This paper explains how mobile learning assures sustainable e-education for multicultural group of students. This paper reports the impact of mobile learning on distance education in multicultural environment. The emergence of learning technologies through CD, internet, and mobile is increasingly adopted by distance institutes for quick delivery and cost-effective purposes. Their sustainability is conditioned by the structure of learners as well as the teaching community. The experimental study was conducted among the distant learners of Vinayaka Missions University located at Salem in India. Students were drawn from multicultural environment based on different languages, religions, class and communities. During the mobile learning sessions, the students, who are divided on language, religion, class and community, were dominated by play impulse rather than study anxiety or cultural inhibitions. This study confirmed that mobile learning improved the performance of the students despite their division based on region, language or culture. In other words, technology was able to transcend the relative deprivation in the multicultural groups. It also confirms sustainable e-education through mobile learning and cost-effective system of instruction. Mobile learning appropriates the self-motivation and play impulse of the young learners in providing sustainable e-education to multicultural social groups of students.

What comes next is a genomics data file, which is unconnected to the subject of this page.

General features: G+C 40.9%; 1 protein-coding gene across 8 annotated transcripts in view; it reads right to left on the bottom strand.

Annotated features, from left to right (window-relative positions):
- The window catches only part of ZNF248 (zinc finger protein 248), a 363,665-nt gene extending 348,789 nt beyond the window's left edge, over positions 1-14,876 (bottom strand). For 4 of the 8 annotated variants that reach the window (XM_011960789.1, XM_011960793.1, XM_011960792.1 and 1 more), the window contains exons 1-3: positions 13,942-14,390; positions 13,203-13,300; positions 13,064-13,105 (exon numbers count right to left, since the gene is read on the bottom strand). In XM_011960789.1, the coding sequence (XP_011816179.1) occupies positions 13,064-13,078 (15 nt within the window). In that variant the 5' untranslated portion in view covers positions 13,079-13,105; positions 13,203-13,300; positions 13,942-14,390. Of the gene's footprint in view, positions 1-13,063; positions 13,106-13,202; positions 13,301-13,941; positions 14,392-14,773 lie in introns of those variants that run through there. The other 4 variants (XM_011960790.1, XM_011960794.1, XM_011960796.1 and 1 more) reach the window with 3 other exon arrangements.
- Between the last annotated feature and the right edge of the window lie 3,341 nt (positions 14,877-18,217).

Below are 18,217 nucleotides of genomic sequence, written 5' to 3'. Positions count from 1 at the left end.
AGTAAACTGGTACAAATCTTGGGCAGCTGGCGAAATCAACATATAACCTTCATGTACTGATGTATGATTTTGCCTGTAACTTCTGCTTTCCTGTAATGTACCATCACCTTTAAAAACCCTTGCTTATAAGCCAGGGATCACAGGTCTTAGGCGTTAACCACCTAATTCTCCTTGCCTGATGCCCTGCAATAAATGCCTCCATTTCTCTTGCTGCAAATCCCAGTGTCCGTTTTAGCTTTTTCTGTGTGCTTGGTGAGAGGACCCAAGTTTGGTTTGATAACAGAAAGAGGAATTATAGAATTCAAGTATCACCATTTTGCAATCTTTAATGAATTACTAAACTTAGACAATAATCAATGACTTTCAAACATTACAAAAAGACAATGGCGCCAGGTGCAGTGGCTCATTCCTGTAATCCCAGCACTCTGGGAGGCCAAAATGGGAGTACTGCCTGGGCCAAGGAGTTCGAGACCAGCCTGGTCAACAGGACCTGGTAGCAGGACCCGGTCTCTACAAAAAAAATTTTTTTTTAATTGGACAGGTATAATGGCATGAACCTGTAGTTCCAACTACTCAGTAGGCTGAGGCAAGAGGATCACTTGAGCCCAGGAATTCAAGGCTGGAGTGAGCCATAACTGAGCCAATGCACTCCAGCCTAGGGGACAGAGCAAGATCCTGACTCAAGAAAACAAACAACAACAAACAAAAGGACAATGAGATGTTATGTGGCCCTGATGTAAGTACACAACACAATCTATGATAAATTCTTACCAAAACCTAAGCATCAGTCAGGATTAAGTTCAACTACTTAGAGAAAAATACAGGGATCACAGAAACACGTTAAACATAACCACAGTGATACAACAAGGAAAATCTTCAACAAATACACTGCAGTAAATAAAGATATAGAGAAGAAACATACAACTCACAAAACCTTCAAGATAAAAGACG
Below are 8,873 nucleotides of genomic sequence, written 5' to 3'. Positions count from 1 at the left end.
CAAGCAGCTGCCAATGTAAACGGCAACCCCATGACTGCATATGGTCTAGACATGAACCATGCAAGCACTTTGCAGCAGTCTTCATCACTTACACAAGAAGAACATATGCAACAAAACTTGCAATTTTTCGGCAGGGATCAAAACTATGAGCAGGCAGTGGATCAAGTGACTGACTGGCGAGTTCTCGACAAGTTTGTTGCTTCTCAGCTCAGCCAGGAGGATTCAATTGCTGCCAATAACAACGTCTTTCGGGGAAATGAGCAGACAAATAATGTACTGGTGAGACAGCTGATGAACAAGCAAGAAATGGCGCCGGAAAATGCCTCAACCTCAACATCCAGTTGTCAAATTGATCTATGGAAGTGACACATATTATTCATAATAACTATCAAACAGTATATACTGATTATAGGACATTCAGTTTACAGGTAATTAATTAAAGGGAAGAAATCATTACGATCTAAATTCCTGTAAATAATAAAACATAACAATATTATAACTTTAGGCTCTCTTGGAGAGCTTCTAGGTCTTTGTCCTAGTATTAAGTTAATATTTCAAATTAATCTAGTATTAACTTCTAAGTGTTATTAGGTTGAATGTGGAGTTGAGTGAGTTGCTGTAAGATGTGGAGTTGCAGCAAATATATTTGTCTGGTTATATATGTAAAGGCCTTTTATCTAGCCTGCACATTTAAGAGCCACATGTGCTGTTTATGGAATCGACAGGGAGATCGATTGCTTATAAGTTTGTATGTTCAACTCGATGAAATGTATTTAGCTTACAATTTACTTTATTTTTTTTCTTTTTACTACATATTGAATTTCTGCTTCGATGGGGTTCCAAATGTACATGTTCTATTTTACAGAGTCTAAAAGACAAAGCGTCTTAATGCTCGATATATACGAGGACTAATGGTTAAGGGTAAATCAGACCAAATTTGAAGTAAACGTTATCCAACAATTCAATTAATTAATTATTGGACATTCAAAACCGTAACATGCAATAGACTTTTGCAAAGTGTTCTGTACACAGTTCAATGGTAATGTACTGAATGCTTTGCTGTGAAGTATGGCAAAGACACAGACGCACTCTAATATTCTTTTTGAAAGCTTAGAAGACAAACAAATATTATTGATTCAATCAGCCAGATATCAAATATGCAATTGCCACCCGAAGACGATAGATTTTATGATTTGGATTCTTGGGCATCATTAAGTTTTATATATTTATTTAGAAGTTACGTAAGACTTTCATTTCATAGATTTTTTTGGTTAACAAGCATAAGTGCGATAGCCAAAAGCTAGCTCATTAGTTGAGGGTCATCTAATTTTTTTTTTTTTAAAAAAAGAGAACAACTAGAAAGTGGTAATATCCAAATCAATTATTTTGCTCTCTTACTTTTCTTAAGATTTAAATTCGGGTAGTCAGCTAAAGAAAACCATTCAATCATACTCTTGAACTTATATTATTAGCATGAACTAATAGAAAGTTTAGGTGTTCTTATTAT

This paper explores the social and political imperatives in the sphere of public policy relating to social justice. In India, the colonial legacy and post-colonial social and political pressures sustained the appropriation of 'caste' category in allocating public resources to the backward class of citizens. For several reasons, 'economic' category could not be placed in allocating resources. This paper examines the reasons behind the deliberative exercises and formulating policies and seeks an alternative framework in realizing social justice in terms of a unified category. This attempt can be viewed as a reconciliation of traditional and modern values for a viable alternative in public policy making.
This paper explores the features of political economy in the dynamics of representative politics in India. Politics is seen as enhancing economic benefits through acquiring and maintenance of power in the realm of democratic set up. The system of representation is riddled with competitive populism. Emerging leaders and parties are forced to accommodate their ideologies in coping with competitive politics. Electoral politics and voting behaviour reflect series of influences mooted by the politicians. Voters are accustomed to expect benefits outs of state exchequer. The electoral competitors show a changing phase of investment and return policy. Every elector has to spend and realize his costs in his tenure. In the case of defeated electors, even the cost recovery is not possible directly; there are indirect means to recover their costs. The series of case studies show the method of party funding, campaign financing, electoral expenditure, and cost recovery. Regulations could not restrict the level of spending. Several cases of disproportionate accumulation of wealth by the politicians reveal that money played a major part in electoral process. The political economy of representative politics hitherto ignores how a politician spends and recovers his cost and multiples his wealth. To be sure, the acquiring and maintenance of power is to enhance the wealth of the electors.